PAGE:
The Bottom

When you’re in a downward spiral, as hard as it sounds, you need to hit the bottom. You can’t get the momentum you need to change direction without bouncing off something. Hitting the bottom at full speed gives you the momentum to bounce upward and start moving towards the life you want.

But if you’re fighting the downward trend, if you’re too scared to hit the bottom, how will you ever gain the momentum you need to pull yourself out?

It’s scary to be in free fall. How will you have to fall? How will you know when you’ve truly reached the bottom and not simply bouncing off the sides? Maybe you’ve hit the bottom before and it was so unpleasant, so traumatic, there’s a part of you that refuses to go there again. Or perhaps you thought you had already reached the bottom only to discover there was still further to fall.

When we’re fighting what is, when we generalize our past experience, our past traumas to our current reality, we end up in a loop, repeating the same patterns, never letting go enough to reach the bottom. And so we never experience the real shifts we need to make change happen. The wake up calls never reach us.

But when we let go, when we allow what is to be fully realized, the bottom isn’t far away at all. And in fact, when we start exploring the bottom, we discover a path out.

On who's terms?

If you make an appointment to see your dentist and have certain needs such as sedation or antibiotics or a preferred flavour of flouride, they have systems in place to accommodate you.

But what if you need something that falls outside of their systems?

Perhaps you only want to visit the dentist on Sundays or you want to pay by personal cheque. Or perhaps you don’t want to make an appointment and simply want to walk in off the street and be seen by a dentist at a moment’s notice.

Your dentist simply doesn’t work in these ways. The clinic doesn’t open on Sundays. It requires payment at the time of service by cash or card only. It doesn’t offer a walk-in service unless it’s an bona fide emergency. Despite all of this, you will probably stay loyal to this dentist. After all, they know you. They do good work. You trust them.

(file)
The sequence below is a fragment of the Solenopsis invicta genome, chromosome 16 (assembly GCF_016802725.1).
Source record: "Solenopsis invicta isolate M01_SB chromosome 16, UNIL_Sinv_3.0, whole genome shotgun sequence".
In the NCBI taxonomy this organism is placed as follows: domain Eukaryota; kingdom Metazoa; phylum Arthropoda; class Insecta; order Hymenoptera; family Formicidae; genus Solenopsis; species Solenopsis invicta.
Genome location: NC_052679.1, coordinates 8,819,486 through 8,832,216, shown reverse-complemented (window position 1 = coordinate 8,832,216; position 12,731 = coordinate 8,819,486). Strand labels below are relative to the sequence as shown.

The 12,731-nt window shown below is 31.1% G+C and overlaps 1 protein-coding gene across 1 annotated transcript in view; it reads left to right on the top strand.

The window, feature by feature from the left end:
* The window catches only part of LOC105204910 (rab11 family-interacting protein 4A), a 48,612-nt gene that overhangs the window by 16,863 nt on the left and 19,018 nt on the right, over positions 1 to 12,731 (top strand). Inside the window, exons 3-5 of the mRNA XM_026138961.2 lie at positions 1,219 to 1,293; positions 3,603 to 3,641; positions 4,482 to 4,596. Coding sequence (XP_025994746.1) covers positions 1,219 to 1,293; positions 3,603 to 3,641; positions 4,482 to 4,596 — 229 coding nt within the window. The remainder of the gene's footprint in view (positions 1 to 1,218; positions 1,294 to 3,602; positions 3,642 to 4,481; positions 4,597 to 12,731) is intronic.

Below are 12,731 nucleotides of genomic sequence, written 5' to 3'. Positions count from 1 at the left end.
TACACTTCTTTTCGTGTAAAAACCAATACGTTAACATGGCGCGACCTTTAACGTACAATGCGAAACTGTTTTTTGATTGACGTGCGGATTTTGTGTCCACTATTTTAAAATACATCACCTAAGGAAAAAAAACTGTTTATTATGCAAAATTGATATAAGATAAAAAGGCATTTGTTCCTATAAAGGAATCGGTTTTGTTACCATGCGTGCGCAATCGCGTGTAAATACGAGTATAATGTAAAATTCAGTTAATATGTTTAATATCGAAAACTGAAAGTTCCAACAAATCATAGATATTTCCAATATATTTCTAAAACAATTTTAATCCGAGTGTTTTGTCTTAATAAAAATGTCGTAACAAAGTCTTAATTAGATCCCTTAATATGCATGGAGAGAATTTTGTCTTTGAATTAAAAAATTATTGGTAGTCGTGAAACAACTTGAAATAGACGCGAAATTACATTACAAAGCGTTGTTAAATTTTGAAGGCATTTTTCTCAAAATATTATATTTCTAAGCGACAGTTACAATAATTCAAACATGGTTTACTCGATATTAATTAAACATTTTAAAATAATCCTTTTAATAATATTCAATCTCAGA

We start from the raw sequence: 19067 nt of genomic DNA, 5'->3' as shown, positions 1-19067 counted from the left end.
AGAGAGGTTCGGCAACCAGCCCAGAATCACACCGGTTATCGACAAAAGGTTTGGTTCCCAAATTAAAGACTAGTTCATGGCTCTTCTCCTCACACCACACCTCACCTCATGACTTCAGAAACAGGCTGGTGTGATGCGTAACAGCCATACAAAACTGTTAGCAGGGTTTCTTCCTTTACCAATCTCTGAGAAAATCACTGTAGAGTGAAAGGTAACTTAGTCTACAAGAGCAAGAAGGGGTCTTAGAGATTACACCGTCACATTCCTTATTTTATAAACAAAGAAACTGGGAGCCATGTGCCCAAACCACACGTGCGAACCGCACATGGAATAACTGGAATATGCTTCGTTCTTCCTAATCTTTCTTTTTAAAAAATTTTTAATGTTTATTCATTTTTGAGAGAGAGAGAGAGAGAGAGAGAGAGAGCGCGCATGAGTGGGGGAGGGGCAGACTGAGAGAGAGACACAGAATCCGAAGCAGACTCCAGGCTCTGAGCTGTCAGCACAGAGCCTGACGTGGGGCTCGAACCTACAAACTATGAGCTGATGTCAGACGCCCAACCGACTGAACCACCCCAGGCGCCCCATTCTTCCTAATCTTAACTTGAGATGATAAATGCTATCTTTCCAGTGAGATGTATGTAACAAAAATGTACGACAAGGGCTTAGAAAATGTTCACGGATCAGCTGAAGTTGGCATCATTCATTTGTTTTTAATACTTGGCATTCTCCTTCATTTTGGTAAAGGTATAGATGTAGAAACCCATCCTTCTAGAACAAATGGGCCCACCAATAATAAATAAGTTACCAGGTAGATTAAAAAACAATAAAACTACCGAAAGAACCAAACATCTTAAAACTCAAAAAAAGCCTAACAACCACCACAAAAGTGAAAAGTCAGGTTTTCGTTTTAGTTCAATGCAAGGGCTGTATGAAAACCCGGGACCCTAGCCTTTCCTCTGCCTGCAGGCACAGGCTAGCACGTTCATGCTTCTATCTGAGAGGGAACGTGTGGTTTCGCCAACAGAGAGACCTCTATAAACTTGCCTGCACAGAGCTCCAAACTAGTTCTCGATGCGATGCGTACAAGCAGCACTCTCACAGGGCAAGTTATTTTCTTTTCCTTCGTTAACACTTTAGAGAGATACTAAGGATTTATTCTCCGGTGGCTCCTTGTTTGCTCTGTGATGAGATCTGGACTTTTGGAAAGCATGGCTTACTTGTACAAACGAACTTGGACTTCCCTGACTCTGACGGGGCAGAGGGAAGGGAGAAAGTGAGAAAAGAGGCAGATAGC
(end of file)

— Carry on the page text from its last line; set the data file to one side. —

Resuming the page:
We teach our clients how to treat us.

When we begin, we have the capacity to take on urgent work. We are more tolerant to working on our clients’ terms. Pay how you like. By the due date would be great. Just pay me. Thanks.

As you grow and your time becomes more valuable, your capacity to respond to emergencies decreases as does your willingness to absorb late payments, missed meetings and project delays.

Yet you didn’t set up your boundaries this way to begin with so now what?

If there’s fear about the loss of the relationship from being more firm about your process, that will require some examination.

On one hand, you may fear that your client will judge you. How so? They might think you too rigid, greedy, difficult, unprofessional. Do you fear damage to your reputation?

On the other hand, what do you have to fear if the relationship remains the same? Staying frustrated that your client doesn’t respect your process. Staying frustrated at not feeling heard? Arguably, there is much more to fear about not expressing a boundary.

When complexity becomes a burden

There is a traffic light I encounter everyday on my way to work. It’s at a regular four way intersection - streets perfectly perpendicular to one another.

In one direction the street is divided into four lanes, the other into two. It’s not an overly busy intersection however on one side is the entrance to a bus loop making it a hub for pedestrian traffic.

The duration between light changes is interminable and there are long periods where no one moves at all. Drivers receive advance green arrows no matter in which direction they are turning or from where they approach.

All of this waiting while streams of traffic move only in one direction or another makes pedestrians impatient. Instead of waiting for the signal to cross, they’ll cross whenever it appears clear. Often only to become stranded on an island at the centre of the intersection.

The signal sequence makes the flow of traffic unpredictable. On many occasions, I’ve watched as pedestrians get blindsided by vehicles travelling in a direction at a time they didn’t expect.

The intersection is a system burdened by unnecessary complexity.

Which of your systems could benefit from pruning, or paring back to leave a minimum viable offering?